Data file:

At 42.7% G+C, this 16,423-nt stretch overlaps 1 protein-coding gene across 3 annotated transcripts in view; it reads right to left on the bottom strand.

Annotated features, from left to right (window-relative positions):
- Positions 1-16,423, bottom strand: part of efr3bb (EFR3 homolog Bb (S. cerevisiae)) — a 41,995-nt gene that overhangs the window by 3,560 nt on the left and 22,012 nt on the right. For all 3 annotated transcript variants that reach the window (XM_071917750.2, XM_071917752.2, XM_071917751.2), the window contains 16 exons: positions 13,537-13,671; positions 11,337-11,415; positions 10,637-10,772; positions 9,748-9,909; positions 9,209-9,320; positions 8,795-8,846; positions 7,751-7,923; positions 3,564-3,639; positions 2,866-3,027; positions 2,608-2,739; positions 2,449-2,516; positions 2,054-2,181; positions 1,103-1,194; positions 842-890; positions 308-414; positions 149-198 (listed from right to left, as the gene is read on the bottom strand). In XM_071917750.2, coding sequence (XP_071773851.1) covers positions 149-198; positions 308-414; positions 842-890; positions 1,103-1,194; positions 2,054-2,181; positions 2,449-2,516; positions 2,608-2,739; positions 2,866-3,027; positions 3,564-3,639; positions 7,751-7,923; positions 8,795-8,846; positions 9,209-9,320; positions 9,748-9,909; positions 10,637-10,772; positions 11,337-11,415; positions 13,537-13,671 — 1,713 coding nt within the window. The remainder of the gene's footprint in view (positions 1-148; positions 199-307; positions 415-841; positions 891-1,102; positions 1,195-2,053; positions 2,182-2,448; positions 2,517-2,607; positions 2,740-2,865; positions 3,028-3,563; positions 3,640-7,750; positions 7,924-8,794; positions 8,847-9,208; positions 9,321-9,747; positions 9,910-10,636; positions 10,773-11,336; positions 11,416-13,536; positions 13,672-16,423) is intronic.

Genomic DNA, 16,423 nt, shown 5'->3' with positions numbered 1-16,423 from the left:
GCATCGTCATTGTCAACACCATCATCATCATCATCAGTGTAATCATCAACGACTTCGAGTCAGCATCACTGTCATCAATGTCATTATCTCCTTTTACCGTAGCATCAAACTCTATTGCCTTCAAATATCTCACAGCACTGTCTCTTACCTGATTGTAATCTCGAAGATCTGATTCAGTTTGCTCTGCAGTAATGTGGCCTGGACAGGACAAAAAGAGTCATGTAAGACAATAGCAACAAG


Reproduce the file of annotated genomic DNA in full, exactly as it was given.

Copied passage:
At 42.7% G+C, this 16,423-nt stretch overlaps 1 protein-coding gene across 3 annotated transcripts in view; it reads right to left on the bottom strand.

Annotated features, from left to right (window-relative positions):
- Positions 1-16,423, bottom strand: part of efr3bb (EFR3 homolog Bb (S. cerevisiae)) — a 41,995-nt gene that overhangs the window by 3,560 nt on the left and 22,012 nt on the right. For all 3 annotated transcript variants that reach the window (XM_071917750.2, XM_071917752.2, XM_071917751.2), the window contains 16 exons: positions 13,537-13,671; positions 11,337-11,415; positions 10,637-10,772; positions 9,748-9,909; positions 9,209-9,320; positions 8,795-8,846; positions 7,751-7,923; positions 3,564-3,639; positions 2,866-3,027; positions 2,608-2,739; positions 2,449-2,516; positions 2,054-2,181; positions 1,103-1,194; positions 842-890; positions 308-414; positions 149-198 (listed from right to left, as the gene is read on the bottom strand). In XM_071917750.2, coding sequence (XP_071773851.1) covers positions 149-198; positions 308-414; positions 842-890; positions 1,103-1,194; positions 2,054-2,181; positions 2,449-2,516; positions 2,608-2,739; positions 2,866-3,027; positions 3,564-3,639; positions 7,751-7,923; positions 8,795-8,846; positions 9,209-9,320; positions 9,748-9,909; positions 10,637-10,772; positions 11,337-11,415; positions 13,537-13,671 — 1,713 coding nt within the window. The remainder of the gene's footprint in view (positions 1-148; positions 199-307; positions 415-841; positions 891-1,102; positions 1,195-2,053; positions 2,182-2,448; positions 2,517-2,607; positions 2,740-2,865; positions 3,028-3,563; positions 3,640-7,750; positions 7,924-8,794; positions 8,847-9,208; positions 9,321-9,747; positions 9,910-10,636; positions 10,773-11,336; positions 11,416-13,536; positions 13,672-16,423) is intronic.

Genomic DNA, 16,423 nt, shown 5'->3' with positions numbered 1-16,423 from the left:
GCATCGTCATTGTCAACACCATCATCATCATCATCAGTGTAATCATCAACGACTTCGAGTCAGCATCACTGTCATCAATGTCATTATCTCCTTTTACCGTAGCATCAAACTCTATTGCCTTCAAATATCTCACAGCACTGTCTCTTACCTGATTGTAATCTCGAAGATCTGATTCAGTTTGCTCTGCAGTAATGTGGCCTGGACAGGACAAAAAGAGTCATGTAAGACAATAGCAACAAG